Nick Hern Books staff at Amateur Theatre Fest 2018 (photo by Ben Copping)


Playwriting Then and Now, National Theatre panel event

We staged a panel event at the National Theatre on 8 November with NHB playwrights Howard Brenton, Conor McPherson, Alecky Blythe and Natasha Gordon, to explore how playwriting has – and hasn’t – changed over the 30 years of Nick Hern Books. It was a lively event, attended by many budding and emerging playwrights, who came away full of hope and inspiration, even if there was a consensus that playwrights still face daunting challenges when it comes to making a living from their work.

Clockwise from top row centre: Alecky Blythe, Howard Brenton, Conor McPherson, Nick Hern, Natasha Gordon


Anniversary Interviews

Over the course of the year, we published a series of Anniversary Interviews with some of our leading authors and playwrights, specially commissioned for our blog. Launching with Harriet Walter on the unique challenges facing actresses, particularly in finding mature roles for women in the Shakespeare canon, the series included interviews with playwrights Rona Munro, Lucy Kirkwood, Jack Thorne and Howard Brenton.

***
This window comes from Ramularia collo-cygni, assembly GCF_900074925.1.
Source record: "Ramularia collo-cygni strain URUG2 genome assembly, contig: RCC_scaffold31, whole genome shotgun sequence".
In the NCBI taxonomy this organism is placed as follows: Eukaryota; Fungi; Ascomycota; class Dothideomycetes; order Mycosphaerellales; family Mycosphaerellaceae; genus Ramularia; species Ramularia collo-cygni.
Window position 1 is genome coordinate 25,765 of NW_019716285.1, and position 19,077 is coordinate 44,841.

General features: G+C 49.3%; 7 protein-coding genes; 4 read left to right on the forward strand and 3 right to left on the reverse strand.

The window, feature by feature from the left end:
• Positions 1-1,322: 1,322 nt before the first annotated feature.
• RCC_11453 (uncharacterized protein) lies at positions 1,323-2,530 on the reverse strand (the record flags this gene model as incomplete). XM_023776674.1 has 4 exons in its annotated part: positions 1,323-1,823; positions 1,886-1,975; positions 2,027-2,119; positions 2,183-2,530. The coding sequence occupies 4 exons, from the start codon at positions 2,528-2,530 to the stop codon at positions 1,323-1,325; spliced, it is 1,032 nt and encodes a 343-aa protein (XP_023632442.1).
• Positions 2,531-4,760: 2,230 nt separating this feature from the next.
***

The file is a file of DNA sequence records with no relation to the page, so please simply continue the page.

Drawing the series to a close this month, NHB’s Publisher Nick Hern and Managing Director Matt Applewhite reflect on the company’s thirty-year history, and what lies ahead. Catch up with all the interviews, over on our blog.

Left to right: NHB authors Jack Thorne, Lucy Kirkwood, Harriet Walter, Howard Brenton, Rona Munro


And finally…